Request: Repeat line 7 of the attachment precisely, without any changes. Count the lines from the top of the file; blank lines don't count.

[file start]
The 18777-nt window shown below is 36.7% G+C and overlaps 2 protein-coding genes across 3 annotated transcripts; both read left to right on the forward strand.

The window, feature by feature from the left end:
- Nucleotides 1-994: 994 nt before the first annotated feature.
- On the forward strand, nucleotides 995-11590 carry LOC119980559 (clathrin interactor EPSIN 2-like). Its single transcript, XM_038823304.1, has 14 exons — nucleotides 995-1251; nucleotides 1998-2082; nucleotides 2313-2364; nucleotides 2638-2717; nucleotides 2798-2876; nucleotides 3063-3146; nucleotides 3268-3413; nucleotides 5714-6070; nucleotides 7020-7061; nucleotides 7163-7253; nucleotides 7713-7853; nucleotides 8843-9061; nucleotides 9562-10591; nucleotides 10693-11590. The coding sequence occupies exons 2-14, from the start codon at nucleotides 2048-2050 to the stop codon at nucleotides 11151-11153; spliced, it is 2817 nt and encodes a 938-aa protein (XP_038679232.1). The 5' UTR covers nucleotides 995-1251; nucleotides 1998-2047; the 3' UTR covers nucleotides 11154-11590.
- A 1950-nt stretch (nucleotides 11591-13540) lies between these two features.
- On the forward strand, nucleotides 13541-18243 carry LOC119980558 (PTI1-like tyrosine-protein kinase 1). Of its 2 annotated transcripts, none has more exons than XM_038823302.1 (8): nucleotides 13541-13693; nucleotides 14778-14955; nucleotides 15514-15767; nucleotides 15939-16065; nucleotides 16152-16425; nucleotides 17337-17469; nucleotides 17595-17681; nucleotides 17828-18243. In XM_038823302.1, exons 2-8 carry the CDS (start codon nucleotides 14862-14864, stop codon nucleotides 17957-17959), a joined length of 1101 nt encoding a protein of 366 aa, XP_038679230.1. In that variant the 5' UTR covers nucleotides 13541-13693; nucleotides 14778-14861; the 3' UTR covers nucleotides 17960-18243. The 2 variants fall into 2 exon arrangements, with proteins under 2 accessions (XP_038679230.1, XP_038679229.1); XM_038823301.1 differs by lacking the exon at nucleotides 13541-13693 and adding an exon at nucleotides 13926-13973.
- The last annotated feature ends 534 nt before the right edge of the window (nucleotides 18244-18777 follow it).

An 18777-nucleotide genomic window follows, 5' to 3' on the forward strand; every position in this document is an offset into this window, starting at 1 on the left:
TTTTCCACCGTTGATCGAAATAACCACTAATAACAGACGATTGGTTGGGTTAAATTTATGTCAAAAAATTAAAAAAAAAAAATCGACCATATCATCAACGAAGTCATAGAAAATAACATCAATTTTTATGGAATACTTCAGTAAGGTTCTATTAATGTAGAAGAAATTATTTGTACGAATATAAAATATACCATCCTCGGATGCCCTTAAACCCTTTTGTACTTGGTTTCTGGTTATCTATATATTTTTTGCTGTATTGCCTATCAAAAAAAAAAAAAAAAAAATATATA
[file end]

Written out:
- The last annotated feature ends 534 nt before the right edge of the window (nucleotides 18244-18777 follow it).